Each Regional Health Authority across BC uses a slightly different approach for healthy communities work. Read more about how each Regional Health Authority works alongside local governments to build healthy communities, including a breakdown of the process, a case study, and information on how to collaborate with your health authority to achieve your community's health and well-being goals.
New Westminster, a community of 70,000 in Metro Vancouver, is a leader in social justice and equity. In 2011, they became the first city in Canada to adopt a living wage policy. In 2016, they formally adopted a Community Poverty Reduction Strategy, and over the next few years, as part of their Envision 2032 process, they will work towards creating a social equity policy.
Vancouver Coastal Health (VCH) serves 25% of British Columbia’s population, or over 1 million people, across Greater Vancouver and the Coast Garibaldi area. Its coverage area spans urban settings like Vancouver and Richmond, as well as rural communities on the central coast like Bella Bella, and includes 14 Indigenous communities.
Island Health provides health care and support services to more than 767,000 people on Vancouver Island, the islands of the Salish Sea and the Johnstone Strait, and the mainland communities north of Powell River. Island Health works in partnership with communities to create conditions that support Islanders to stay physically and mentally healthy. There are many ways Island Health and local governments are working together to enhance the health and wellness of the population through preventative interventions at the community level.
The Interior Health Authority (IH) is made up of many diverse communities spanning 215,000 km², each with their own unique health needs.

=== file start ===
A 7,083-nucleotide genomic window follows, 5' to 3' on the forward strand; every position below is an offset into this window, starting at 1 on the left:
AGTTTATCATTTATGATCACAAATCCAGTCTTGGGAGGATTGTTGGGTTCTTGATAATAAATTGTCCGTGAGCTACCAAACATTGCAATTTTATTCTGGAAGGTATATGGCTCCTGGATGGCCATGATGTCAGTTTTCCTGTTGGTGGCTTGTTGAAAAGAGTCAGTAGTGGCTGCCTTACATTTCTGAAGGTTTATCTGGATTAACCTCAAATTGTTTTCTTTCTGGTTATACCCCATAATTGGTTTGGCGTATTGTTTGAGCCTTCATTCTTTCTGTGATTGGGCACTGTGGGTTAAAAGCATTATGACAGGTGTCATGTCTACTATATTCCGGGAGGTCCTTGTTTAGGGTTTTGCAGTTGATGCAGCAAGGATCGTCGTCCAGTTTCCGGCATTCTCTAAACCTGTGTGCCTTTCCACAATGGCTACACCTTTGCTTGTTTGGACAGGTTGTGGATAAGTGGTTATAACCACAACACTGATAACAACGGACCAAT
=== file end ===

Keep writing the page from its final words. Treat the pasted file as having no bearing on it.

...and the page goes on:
Fraser Health (FH) delivers health services to more than 1.8 million people in the Lower Mainland, from White Rock and Burnaby east to Hope and Boston Bar. A diverse health authority with urban centres and rural communities, FH also has an association with 32 different bands that serve more than 38,000 members of Indigenous communities.
The Okanagan Similkameen Healthy Living Coalition (OSHLC), with help from the BC Healthy Communities team through the PlanH program, recently completed a transformative strategic planning process that empowered the OSHLC to refocus its priorities to work on issues most important to those in the region.
When a community builds a program, they must pay attention to what they build on—foundations matter. Vernon, a city of 40,000 in the Okanagan, knew this well when residents started to transform their city into a Child and Youth Friendly Community in 2017. Vernon sought the best practical and academic advice it could, and found models to emulate from across the European Union and right here in BC.
More than forty stakeholders from the Lower Columbia Region collaborated over a series of workshops to develop a Healthy Communities Plan. Those involved wrote the plan to create additional support for existing and new initiatives, create efficiencies, and engage stakeholders to work towards a common goal. The City of Trail has now adopted it, and other communities will soon follow.